When the company rolled out its mobile order service in 2015, I watched with interest. It really has changed the dynamic in the store. With all of these online orders flooding in, it is difficult to know where my order falls in the queue. That said, mobile ordering hasn’t diminished the quality of my customer experience, but it has introduced an unexpected health concern.
A health risk: One problem with the online ordering is that the person who ordered the drink is often not in the store when the drink is prepared. The barista calls our the name on the order (“Mobile order for Dan”), and then places the drink on the counter with all of the other mobile orders. Suddenly, there are a bunch of drinks on the counter. As customers enters the store looking for their online orders, they start handling (touching) the drinks to find their own. You see, the stickers Starbucks prints out and places on the cups aren’t particularly easy to read and are often covered up by the cup sleeve or are turned away from the customer. People continually walk up to the array of drinks and manipulate them to determine which one is their order. Let me be clear, I don’t want anyone handling my drink. But what I object to the most is people who handle the cups by grabbing them by the lid. I see this happen every day at my Starbucks and at other locations that I visit during my travels. (I have a similar issue with restaurant menus that are not sanitized after each use.)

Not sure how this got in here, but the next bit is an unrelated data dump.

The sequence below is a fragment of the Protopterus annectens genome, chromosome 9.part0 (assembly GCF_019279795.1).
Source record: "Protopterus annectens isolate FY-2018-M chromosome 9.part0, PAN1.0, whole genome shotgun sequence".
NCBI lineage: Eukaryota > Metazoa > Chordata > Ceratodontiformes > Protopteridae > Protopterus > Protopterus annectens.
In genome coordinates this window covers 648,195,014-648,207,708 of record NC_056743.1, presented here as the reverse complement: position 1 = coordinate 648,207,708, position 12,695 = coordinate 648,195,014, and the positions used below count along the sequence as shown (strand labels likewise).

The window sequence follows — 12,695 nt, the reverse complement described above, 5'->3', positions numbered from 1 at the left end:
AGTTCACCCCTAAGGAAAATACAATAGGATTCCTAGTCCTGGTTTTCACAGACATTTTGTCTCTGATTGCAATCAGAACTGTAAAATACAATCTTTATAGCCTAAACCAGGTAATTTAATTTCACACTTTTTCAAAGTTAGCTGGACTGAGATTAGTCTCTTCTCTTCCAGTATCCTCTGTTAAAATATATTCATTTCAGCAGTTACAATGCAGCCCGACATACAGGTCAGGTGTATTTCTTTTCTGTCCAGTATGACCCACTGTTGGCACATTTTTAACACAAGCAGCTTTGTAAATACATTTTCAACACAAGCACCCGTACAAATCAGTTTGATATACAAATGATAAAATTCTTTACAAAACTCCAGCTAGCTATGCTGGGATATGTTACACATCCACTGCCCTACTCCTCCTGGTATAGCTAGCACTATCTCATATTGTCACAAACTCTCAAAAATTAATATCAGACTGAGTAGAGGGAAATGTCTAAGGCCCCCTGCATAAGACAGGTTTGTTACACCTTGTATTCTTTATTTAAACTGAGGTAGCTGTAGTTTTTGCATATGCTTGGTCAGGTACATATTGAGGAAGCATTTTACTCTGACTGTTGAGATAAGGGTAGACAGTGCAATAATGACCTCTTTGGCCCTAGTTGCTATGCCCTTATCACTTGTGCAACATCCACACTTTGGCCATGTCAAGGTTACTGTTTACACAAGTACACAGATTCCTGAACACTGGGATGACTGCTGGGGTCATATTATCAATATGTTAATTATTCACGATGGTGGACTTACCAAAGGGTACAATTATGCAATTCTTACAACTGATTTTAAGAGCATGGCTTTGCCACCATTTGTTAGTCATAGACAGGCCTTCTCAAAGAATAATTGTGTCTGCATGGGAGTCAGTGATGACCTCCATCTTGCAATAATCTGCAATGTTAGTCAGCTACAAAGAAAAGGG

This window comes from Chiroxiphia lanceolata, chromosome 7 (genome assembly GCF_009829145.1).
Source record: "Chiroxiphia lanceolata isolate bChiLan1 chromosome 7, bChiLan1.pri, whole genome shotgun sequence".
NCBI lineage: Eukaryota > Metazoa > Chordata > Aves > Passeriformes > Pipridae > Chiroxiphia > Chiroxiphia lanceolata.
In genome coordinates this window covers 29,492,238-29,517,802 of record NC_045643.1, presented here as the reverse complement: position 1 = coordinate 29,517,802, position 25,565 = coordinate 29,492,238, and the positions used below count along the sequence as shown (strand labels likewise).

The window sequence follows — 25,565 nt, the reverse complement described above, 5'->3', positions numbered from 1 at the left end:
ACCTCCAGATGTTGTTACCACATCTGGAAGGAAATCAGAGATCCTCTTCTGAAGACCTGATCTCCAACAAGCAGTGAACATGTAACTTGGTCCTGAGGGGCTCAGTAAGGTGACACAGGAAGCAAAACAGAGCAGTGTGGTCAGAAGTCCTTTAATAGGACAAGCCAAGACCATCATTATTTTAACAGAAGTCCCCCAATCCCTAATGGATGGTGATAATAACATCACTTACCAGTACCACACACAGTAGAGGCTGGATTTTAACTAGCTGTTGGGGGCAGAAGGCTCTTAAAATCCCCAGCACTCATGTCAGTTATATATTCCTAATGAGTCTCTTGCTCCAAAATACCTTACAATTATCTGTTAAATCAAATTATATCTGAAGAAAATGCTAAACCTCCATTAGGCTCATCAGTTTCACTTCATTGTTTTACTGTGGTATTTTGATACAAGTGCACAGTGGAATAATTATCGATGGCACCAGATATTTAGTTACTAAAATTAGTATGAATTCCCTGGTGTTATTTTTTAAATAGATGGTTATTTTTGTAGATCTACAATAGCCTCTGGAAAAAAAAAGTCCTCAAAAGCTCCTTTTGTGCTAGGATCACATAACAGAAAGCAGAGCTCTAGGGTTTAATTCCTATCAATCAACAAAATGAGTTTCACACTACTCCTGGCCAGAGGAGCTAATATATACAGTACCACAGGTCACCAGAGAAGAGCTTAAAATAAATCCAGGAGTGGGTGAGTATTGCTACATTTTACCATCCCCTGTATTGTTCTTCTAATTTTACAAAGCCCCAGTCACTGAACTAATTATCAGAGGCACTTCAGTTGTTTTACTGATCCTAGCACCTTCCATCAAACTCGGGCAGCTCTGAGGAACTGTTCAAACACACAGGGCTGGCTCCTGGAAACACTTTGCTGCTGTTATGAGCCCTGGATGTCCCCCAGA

In my line of work I have developed a keen appreciation for hand hygiene – and an understanding of just how many people fail to adhere to good hand hygiene practices. These Starbucks customers could have the flu or some other contagious condition, and are touching the lid of a drink that may not be their own. The germs travel from their hand to another customer’s lips. It is disgusting. It is bad hygiene that could lead to the transmission of nasty infections!
What should Starbucks do? I believe Starbucks should encourage customers not to handle cups by the lids. That seems like a simple message that could be communicated in the store through signage. Starbucks could also coach baristas to place the cups on the bar with the sticker facing the customer. That would make it easier (still not perfect) for customers to identify their drinks. I’m sure there are a number of solutions. My objective is to keep Starbucks from becoming a distribution point for the spread of the common cold, influenza, noroviruses, nosocomial infections, hepatitis and other diseases/illnesses that are easily transmitted by touch. Is that too much to ask?